Ahead of the Autumn Statement this week, polling shared exclusively with New Statesman Spotlight shows that British voters lack faith that the government will fulfil Jeremy Hunt’s pledges to fix the ailing early years sector and reduce childcare costs for parents.
Fees for nursery places in the UK are among the highest in the developed countries of the OECD. In his Budget in March the Chancellor announced an expansion of the 30 free hours of childcare previously available for children between the ages of three and five years. Under Hunt’s new policy, these hours would be available from when a child is nine months old (at the end of maternity leave).
The move was welcomed by campaigners, but the Chancellor’s plans faced criticism from the sector over inadequate funding, a lack of a strategy to grow the childcare workforce, and the sheer lack of available spaces for all the additional children who would enter the system when the expansion kicks in (albeit in stages) from April 2024. At that point 15 hours of government-funded childcare will be extended to working parents of two-year-olds.
The survey released this week by the Early Education and Childcare Coalition (EECC), a group of 30 organisations launched this year, looked at attitudes among UK adults towards the main political parties’ approaches to childcare reform. Despite the Conservatives having announced reform in March, voters did not have faith that Rishi Sunak’s government would reduce childcare costs. Only 7 per cent said they trusted the Conservatives the most to bring costs down, while 35 per cent trusted Labour the most. This is despite the fact that Labour has watered down its talk of overhauling early years provision if it wins the next election. In the survey 5 per cent said they trusted the Liberal Democrats the most, and 29 per cent said they didn’t know which party they trusted the most on this issue.
Voters also lacked faith in the Tories ensuring quality education for under fives. Only 9 per cent trusted the government the most to ensure quality provision, 26 per cent trusted Labour, 6 per cent the Liberal Democrats, and 25 per cent said they didn’t know.
The sector remains in crisis. Another EECC report this month found that 57 per cent of staff in early years settings are considering leaving their jobs. Sarah Ronan, director of the EECC, said: “If the Chancellor wants to deliver on his Spring Budget promise of more ‘free childcare’, he must use his Autumn Statement to address funding shortfalls and staffing challenges in the sector.”
Neil Leitch, chief executive of the Early Years Alliance, added that “years of underfunding” and “severe staffing challenges” have been “a recipe for disaster”.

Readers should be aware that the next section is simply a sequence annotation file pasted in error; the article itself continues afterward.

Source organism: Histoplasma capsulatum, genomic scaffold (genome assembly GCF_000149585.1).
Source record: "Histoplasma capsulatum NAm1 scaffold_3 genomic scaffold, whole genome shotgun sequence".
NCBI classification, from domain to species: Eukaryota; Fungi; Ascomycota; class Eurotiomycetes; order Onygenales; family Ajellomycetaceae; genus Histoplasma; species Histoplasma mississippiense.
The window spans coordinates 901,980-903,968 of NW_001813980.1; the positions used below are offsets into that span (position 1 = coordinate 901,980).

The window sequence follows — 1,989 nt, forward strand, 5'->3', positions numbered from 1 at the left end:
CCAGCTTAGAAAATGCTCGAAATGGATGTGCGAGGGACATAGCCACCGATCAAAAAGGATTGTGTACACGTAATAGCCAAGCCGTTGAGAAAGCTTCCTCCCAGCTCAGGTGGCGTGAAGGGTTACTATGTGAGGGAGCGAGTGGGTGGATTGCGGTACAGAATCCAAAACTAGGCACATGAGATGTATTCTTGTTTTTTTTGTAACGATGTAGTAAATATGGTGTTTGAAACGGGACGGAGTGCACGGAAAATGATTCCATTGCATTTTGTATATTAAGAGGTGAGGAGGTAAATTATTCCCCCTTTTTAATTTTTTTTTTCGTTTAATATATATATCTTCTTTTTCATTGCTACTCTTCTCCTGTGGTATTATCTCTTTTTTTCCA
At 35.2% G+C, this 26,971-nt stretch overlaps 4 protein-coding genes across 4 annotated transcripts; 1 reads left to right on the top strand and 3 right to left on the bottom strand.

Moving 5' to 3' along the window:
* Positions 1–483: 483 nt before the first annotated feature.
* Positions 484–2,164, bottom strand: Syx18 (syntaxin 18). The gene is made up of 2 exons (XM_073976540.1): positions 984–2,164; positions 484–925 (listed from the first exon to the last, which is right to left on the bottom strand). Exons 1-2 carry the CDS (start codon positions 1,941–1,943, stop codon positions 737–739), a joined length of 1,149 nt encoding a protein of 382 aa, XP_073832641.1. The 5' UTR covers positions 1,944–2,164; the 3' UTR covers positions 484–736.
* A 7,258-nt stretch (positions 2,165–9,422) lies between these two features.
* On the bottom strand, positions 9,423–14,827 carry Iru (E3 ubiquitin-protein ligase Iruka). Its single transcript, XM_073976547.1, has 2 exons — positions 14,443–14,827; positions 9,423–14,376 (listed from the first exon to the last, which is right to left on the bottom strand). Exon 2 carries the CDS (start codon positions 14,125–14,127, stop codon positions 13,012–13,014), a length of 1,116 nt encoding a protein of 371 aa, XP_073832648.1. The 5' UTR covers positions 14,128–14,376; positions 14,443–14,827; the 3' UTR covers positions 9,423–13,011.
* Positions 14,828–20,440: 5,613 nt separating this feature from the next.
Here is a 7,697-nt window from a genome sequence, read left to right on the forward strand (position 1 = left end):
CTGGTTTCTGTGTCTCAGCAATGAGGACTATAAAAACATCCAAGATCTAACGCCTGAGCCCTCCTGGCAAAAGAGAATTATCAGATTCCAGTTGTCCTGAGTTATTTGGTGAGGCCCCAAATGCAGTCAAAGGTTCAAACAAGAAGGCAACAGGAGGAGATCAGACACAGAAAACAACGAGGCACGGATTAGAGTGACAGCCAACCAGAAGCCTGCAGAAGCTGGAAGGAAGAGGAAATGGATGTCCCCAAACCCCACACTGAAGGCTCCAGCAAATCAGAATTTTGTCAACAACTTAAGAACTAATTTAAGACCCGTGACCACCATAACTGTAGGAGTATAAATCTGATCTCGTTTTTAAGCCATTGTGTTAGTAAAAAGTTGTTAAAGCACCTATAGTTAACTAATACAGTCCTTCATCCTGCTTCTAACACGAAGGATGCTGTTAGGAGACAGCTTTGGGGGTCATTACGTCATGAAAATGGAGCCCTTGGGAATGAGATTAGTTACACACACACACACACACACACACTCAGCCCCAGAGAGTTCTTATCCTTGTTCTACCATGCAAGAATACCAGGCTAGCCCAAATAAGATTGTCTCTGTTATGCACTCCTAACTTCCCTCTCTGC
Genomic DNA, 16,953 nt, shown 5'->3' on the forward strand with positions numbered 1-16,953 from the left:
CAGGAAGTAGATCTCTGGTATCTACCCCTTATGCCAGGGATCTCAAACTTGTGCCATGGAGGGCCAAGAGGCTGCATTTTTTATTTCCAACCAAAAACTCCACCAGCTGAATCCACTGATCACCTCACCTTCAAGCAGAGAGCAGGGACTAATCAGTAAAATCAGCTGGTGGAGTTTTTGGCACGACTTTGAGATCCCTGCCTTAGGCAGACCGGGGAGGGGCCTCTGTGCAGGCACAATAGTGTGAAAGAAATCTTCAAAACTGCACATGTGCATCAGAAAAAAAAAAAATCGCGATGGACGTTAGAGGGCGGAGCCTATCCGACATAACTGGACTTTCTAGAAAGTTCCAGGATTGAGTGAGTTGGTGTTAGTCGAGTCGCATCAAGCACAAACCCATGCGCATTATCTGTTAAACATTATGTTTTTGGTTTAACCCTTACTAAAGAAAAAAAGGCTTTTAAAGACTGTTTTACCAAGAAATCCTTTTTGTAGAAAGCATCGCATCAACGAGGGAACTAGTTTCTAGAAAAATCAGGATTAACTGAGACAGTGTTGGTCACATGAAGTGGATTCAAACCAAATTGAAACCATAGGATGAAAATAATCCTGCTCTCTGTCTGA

The polling was conducted by YouGov in late July among 2,000 respondents. YouGov also asked voters about eligibility for receiving the 30 hours of government-funded childcare. This currently depends on whether at least one parent in a couple is in work, and whether they are earning a minimum amount. According to a report by the Joseph Rowntree Foundation and Coram, a group of children’s charities, from May this year, if the government doesn’t target families most in need with its childcare expansion the most disadvantaged children would miss out. Respondents to the survey were split on whether this should remain the case: 45 per cent said children should be able to access early years care whether their parents are in work or not, while 46 per cent who disagreed.
Labour has pledged to improve the UK’s childcare offer under its national mission to “break down barriers to opportunity”. Having initially trailed an “overhaul” of the system, last month the party announced it would carry out a review of early years, including looking at eligibility. Shadow education secretary Bridget Phillipson told Spotlight that it should “come as no surprise” that voters have so little faith in the Conservatives: “After years of neglect, nursery after nursery is going to the wall leaving vast swathes with only a single place for multiple children, driving higher costs for families without raising quality”. She added that Labour is “determined” to improve the system, which is why the party has asked former Ofsted chief inspector David Bell “to draw up plans to drive high and rising standards.”
Given the size of respondents answering “don’t know” to the questions posed, there is clearly a lot for all parties to play for. In fact, in September another EECC poll found that 42 per cent of people said childcare reform policies would be critical in helping them decide who to vote for at the next election.
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